Idaho House Censures Rep. Priscilla Giddings Unbecoming Conduct
Posted by Ben Shuey on November 17, 2021
As the Idaho Legislature returned this week — primarily to tackle the issue of state and federal vaccine mandates — they had another issue to finalize before the end of the year. It was to follow up on a September hearing held by the Ethics Committee for the Idaho House of Representatives regarding an ethics complaint filed by 25 members of the Idaho House of Representatives against Rep. Priscilla Giddings (R – White Bird – 7).
The complaint was filed against Giddings following allegations that former Rep. Aaron Von Ehlinger raped and sexually assaulted a 19-year-old legislative intern. Von Ehlinger resigned his office following the accusations against him. At the time of the accusations, Rep. Giddings posted an article to her blog and social media pages that shared the name and picture of the intern, in addition to a claim that the victim’s accusations were a smear campaign on Von Ehlinger. The act of victim shaming or publishing information to cause harm to a victim, known as “doxxing”, was called out by several of her legislative colleagues as unacceptable behavior for any person, much less a sitting Idaho Legislator.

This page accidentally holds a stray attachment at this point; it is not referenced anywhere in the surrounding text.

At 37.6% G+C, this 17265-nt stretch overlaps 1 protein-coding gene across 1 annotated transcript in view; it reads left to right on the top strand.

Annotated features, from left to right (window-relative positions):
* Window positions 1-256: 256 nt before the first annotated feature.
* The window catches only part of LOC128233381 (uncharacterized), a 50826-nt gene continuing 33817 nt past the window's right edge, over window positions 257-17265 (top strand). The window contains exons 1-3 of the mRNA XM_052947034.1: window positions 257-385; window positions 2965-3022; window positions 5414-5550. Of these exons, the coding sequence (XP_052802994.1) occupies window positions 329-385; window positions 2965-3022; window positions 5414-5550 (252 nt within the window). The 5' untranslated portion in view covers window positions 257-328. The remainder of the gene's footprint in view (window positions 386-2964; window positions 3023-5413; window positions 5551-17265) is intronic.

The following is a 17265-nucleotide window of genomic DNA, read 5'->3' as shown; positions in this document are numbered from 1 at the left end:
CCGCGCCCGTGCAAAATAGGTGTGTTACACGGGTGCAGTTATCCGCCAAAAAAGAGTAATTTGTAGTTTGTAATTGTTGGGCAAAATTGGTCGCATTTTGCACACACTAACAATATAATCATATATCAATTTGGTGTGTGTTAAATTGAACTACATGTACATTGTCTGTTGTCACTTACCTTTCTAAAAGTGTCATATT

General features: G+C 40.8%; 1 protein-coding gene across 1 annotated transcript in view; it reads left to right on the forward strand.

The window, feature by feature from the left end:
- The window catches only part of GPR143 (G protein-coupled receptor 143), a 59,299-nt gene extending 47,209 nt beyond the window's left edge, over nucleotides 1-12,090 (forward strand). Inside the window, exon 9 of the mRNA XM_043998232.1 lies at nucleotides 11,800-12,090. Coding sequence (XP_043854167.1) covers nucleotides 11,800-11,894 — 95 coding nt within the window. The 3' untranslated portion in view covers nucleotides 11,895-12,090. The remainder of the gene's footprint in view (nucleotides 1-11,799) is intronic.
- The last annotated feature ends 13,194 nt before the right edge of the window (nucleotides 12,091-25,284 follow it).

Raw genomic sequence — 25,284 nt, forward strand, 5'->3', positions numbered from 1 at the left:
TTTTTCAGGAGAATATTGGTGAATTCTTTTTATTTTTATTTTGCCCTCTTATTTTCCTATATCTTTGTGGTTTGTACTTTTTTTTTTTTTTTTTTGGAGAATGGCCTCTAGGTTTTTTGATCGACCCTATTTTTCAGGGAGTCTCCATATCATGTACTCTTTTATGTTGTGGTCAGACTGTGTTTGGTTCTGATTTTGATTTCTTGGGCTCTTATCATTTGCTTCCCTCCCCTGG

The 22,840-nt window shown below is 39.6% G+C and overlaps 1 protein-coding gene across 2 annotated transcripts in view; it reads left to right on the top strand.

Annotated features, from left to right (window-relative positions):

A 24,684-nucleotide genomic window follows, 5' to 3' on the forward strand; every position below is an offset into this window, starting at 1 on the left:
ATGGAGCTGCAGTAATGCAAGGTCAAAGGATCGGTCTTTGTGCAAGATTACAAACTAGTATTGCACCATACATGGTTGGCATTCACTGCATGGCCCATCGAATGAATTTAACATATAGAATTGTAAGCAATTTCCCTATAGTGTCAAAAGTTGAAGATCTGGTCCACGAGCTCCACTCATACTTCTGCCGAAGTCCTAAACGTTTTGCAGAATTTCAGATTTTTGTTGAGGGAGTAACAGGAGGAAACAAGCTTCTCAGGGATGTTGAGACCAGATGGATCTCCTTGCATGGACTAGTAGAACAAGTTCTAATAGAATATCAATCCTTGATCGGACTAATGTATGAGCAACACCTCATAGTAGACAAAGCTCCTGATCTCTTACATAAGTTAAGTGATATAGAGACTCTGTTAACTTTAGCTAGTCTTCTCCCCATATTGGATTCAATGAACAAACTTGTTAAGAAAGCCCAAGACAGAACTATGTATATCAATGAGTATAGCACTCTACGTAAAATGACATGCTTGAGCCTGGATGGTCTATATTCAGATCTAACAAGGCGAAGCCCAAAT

In the September hearing, the House Ethics Committee took testimony from members of the legislature, legislative and Capitol staff, from Rep. Giddings. Following the testimony, and heated exchanges between Giddings and the members of the committee, the Ethics Committee voted unanimously to recommend that Rep. Giddings be censured and lose her seat on the House Commerce and Human Resources Committee for the remainder of 2021 and 2022 for conduct unbecoming an Idaho Legislator. In the report, the Ethics Committee cited that Giddings was not fully forthcoming in how she handled the situation, stating the committee faced “repeated lying, half-truths, and total disrespect for the Ethics Committee.”
Censure, in legislative terms, is the public condemnation of an individual whose actions run counter to the body’s acceptable standards of behavior and has the potential to impact the integrity of the institution.
On Monday, the House took up the report and recommendations from the House Ethics Committee, which culminated with two hours of floor debate within the House Chambers. Rep. Giddings did speak on her own behalf as did several members of the House. Following significant commentary from both sides of the Committee recommendation, the House voted to follow the recommendation of House Ethics Committee on a 49-19 vote.